‘Catching Fire’ leaves viewers ready for more

Sean Gleason, Print Design Co-Editor

Katniss Everdeen may have won the Hunger Games, but the sequel quickly establishes that things are worse than ever for her. Katniss finds herself once more competing, but this time against 23 previous winners.
The biggest change from the previous movie is the director. Thankfully, Francis Lawrence maintains the tone established previously by Gary Ross and further expands upon it.
Once more we feel the bleakness of Panam and the sterile, manufactured happiness of the capital and those who live there. However what really comes across here is the sadness of the scenario.
The Hunger Games existing is horrible enough on its own, but Katniss and her fellow victors being forced to compete once again is another level of cruelty.
As with the previous movie, the love triangle aspect is present but not the focus. For Katniss and Peeta, the film portrays the terrible situation they’re in. Katniss is forced to play as a love-sick girl as part of President Snow’s twisted show.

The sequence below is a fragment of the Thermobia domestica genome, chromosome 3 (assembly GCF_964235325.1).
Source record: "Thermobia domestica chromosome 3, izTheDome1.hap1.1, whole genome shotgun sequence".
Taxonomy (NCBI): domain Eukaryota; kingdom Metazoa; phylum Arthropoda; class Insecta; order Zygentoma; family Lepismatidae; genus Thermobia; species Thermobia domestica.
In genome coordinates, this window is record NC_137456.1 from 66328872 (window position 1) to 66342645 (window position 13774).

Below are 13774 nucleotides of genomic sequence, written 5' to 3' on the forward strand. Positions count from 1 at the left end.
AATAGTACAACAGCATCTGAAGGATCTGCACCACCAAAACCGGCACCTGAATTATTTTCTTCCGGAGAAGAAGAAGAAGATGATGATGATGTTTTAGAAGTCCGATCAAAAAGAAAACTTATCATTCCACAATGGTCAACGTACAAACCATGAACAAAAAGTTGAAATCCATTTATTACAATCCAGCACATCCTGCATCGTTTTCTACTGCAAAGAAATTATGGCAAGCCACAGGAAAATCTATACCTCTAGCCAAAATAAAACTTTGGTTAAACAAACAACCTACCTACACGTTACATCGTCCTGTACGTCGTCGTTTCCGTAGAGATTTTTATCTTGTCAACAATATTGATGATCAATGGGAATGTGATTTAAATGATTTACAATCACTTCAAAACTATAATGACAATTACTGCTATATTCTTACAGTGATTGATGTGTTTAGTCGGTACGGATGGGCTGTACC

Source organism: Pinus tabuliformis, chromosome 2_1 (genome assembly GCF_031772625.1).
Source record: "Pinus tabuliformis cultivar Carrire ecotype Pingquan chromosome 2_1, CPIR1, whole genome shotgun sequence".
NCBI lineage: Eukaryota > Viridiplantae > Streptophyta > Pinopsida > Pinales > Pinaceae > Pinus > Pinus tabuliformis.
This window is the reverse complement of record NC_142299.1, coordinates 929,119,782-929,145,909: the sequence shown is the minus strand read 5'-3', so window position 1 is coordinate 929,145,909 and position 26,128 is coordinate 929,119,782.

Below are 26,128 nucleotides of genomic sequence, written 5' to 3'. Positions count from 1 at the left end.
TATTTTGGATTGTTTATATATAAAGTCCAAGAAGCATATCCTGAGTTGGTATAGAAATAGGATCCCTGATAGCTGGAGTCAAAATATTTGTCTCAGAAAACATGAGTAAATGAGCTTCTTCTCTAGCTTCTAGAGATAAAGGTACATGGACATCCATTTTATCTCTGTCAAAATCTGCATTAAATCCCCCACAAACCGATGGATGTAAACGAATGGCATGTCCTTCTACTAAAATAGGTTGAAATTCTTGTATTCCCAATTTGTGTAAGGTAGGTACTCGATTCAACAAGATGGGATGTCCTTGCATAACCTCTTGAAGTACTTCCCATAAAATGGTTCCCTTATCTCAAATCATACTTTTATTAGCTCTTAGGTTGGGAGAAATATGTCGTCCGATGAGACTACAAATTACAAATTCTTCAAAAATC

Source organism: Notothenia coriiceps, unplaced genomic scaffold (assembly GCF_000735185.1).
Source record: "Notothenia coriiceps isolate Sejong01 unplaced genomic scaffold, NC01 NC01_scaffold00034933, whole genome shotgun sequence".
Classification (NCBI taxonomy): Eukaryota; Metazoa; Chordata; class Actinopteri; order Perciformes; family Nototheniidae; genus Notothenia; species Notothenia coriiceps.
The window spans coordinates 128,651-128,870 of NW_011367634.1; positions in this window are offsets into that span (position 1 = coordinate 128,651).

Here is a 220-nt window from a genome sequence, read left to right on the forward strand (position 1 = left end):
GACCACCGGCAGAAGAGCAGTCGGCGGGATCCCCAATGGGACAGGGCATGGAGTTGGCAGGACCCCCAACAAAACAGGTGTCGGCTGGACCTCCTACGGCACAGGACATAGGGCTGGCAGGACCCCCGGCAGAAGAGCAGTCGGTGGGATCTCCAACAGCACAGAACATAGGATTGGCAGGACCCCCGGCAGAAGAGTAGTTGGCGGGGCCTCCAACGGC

When it came to Katniss’ and Gale’s relationship, I felt it had a very “Romeo and Juliet” feel to it. They may never be together without risking the image Katniss and Peeta have created.
When we finally get to the arena, Katniss finds herself once again fighting for her life alongside Peeta and a few allies. However, it’s not so much the other combatants they’re facing, but the arena itself.
I felt the environmental difficulties that the arena put forth were Katniss’ and her allies’ biggest challenge, the other contestants not making much of an appearance after the games initially begin.
Overall, “The Hunger Games:Catching Fire” is a strong installment in this confident series, and I can’t wait for what’s next to come.